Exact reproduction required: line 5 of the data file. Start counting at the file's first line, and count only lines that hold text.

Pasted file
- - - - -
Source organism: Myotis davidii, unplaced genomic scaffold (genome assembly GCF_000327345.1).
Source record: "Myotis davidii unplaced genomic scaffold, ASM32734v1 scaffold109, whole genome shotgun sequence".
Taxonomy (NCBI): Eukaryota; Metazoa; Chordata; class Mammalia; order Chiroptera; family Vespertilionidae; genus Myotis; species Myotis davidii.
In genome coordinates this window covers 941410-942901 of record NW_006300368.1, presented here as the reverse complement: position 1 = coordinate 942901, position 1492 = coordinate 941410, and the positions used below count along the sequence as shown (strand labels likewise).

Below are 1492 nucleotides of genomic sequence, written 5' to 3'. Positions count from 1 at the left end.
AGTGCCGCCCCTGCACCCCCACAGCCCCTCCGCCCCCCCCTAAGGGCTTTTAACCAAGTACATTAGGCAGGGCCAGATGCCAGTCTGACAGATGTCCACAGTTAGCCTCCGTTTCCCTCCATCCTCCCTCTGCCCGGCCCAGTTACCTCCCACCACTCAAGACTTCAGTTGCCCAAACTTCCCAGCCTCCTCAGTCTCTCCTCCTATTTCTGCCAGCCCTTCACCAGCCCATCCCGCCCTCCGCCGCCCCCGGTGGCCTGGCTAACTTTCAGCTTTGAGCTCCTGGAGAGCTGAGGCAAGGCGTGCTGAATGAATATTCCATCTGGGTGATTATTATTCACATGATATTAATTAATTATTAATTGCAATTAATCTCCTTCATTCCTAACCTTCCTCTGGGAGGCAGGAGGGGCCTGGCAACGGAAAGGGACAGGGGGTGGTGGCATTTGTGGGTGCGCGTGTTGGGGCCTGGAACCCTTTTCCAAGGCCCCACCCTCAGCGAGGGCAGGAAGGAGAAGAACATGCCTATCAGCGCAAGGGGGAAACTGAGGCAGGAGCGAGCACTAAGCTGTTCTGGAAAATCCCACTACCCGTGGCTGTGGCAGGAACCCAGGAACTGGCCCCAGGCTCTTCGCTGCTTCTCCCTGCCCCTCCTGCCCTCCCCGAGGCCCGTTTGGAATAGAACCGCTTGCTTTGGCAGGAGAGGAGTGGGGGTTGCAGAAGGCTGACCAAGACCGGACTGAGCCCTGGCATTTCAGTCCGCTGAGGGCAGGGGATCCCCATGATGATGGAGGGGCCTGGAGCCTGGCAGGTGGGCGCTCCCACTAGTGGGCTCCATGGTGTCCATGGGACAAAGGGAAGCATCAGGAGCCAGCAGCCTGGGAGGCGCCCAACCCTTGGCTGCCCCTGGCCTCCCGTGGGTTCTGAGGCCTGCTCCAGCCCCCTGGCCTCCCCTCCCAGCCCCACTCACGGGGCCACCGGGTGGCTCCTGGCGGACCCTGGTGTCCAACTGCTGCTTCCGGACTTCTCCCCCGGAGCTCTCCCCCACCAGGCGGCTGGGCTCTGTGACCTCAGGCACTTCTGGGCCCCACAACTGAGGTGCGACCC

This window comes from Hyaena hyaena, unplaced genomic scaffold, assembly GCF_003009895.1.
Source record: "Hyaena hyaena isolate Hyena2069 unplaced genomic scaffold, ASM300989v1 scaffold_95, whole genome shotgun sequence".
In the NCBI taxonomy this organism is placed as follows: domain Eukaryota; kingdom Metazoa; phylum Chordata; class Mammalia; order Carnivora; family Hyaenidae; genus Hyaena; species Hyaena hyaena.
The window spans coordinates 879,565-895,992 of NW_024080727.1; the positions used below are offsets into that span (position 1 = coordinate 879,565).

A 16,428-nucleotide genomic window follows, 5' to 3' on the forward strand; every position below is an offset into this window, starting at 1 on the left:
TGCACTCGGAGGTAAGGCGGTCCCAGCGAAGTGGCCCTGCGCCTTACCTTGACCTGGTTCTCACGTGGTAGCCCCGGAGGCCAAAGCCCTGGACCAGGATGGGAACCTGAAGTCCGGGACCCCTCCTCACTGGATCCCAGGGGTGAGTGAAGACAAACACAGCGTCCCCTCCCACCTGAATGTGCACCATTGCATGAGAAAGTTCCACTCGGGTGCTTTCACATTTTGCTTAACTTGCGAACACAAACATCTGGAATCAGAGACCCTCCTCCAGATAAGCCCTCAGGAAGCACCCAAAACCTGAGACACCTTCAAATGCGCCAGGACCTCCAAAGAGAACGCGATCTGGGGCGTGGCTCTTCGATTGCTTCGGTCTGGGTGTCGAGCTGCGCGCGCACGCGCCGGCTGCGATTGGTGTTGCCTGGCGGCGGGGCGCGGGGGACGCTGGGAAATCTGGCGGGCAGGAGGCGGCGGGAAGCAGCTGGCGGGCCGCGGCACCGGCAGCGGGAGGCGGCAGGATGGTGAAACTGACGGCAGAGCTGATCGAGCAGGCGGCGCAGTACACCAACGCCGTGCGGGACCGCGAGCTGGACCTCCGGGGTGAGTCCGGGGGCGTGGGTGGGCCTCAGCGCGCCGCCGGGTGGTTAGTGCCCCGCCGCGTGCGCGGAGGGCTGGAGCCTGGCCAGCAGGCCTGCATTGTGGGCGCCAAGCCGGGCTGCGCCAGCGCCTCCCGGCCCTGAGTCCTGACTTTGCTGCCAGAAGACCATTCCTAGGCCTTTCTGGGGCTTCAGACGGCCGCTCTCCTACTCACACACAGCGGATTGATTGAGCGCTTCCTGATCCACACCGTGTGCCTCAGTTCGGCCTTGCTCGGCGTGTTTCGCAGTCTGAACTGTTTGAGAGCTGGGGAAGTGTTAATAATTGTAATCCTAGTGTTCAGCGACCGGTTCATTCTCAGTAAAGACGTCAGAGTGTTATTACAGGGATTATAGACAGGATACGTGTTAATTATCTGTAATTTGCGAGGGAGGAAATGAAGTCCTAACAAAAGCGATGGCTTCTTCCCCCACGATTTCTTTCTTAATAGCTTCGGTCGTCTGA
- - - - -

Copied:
Below are 1492 nucleotides of genomic sequence, written 5' to 3'. Positions count from 1 at the left end.